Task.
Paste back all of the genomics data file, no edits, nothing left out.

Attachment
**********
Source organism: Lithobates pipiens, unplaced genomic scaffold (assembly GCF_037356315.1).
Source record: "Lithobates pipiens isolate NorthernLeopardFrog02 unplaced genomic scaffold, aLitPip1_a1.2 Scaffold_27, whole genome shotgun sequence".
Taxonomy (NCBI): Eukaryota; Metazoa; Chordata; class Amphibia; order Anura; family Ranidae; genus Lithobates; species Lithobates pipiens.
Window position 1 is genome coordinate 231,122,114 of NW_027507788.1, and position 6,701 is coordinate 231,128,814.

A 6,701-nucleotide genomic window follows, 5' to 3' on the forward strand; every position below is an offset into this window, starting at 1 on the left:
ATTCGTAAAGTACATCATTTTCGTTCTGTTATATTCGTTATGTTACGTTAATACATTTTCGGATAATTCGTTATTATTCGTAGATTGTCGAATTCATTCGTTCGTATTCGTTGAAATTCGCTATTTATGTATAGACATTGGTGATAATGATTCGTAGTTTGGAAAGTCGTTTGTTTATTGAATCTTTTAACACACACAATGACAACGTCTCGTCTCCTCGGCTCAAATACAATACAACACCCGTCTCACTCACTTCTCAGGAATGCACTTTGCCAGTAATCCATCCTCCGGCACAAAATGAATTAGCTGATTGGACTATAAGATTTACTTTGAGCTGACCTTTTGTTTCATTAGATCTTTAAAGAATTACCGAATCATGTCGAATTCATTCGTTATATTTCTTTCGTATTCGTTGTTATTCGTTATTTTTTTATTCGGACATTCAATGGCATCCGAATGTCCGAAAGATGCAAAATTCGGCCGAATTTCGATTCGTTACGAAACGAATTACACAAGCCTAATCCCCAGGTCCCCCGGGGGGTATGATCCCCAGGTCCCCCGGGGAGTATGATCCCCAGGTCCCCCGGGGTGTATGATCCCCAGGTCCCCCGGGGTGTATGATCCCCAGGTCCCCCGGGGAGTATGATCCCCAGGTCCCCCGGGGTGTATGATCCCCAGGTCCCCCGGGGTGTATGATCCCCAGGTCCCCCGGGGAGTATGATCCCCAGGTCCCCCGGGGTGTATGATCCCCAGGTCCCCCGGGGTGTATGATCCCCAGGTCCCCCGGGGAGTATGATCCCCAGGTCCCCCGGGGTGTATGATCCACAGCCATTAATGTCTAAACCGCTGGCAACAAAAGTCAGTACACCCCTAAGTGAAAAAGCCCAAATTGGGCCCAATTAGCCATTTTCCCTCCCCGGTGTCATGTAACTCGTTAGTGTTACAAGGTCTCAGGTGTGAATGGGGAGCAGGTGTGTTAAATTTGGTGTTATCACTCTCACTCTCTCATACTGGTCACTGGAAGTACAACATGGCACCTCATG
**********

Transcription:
Source organism: Lithobates pipiens, unplaced genomic scaffold (assembly GCF_037356315.1).
Source record: "Lithobates pipiens isolate NorthernLeopardFrog02 unplaced genomic scaffold, aLitPip1_a1.2 Scaffold_27, whole genome shotgun sequence".
Taxonomy (NCBI): Eukaryota; Metazoa; Chordata; class Amphibia; order Anura; family Ranidae; genus Lithobates; species Lithobates pipiens.
Window position 1 is genome coordinate 231,122,114 of NW_027507788.1, and position 6,701 is coordinate 231,128,814.

A 6,701-nucleotide genomic window follows, 5' to 3' on the forward strand; every position below is an offset into this window, starting at 1 on the left:
ATTCGTAAAGTACATCATTTTCGTTCTGTTATATTCGTTATGTTACGTTAATACATTTTCGGATAATTCGTTATTATTCGTAGATTGTCGAATTCATTCGTTCGTATTCGTTGAAATTCGCTATTTATGTATAGACATTGGTGATAATGATTCGTAGTTTGGAAAGTCGTTTGTTTATTGAATCTTTTAACACACACAATGACAACGTCTCGTCTCCTCGGCTCAAATACAATACAACACCCGTCTCACTCACTTCTCAGGAATGCACTTTGCCAGTAATCCATCCTCCGGCACAAAATGAATTAGCTGATTGGACTATAAGATTTACTTTGAGCTGACCTTTTGTTTCATTAGATCTTTAAAGAATTACCGAATCATGTCGAATTCATTCGTTATATTTCTTTCGTATTCGTTGTTATTCGTTATTTTTTTATTCGGACATTCAATGGCATCCGAATGTCCGAAAGATGCAAAATTCGGCCGAATTTCGATTCGTTACGAAACGAATTACACAAGCCTAATCCCCAGGTCCCCCGGGGGGTATGATCCCCAGGTCCCCCGGGGAGTATGATCCCCAGGTCCCCCGGGGTGTATGATCCCCAGGTCCCCCGGGGTGTATGATCCCCAGGTCCCCCGGGGAGTATGATCCCCAGGTCCCCCGGGGTGTATGATCCCCAGGTCCCCCGGGGTGTATGATCCCCAGGTCCCCCGGGGAGTATGATCCCCAGGTCCCCCGGGGTGTATGATCCCCAGGTCCCCCGGGGTGTATGATCCCCAGGTCCCCCGGGGAGTATGATCCCCAGGTCCCCCGGGGTGTATGATCCACAGCCATTAATGTCTAAACCGCTGGCAACAAAAGTCAGTACACCCCTAAGTGAAAAAGCCCAAATTGGGCCCAATTAGCCATTTTCCCTCCCCGGTGTCATGTAACTCGTTAGTGTTACAAGGTCTCAGGTGTGAATGGGGAGCAGGTGTGTTAAATTTGGTGTTATCACTCTCACTCTCTCATACTGGTCACTGGAAGTACAACATGGCACCTCATG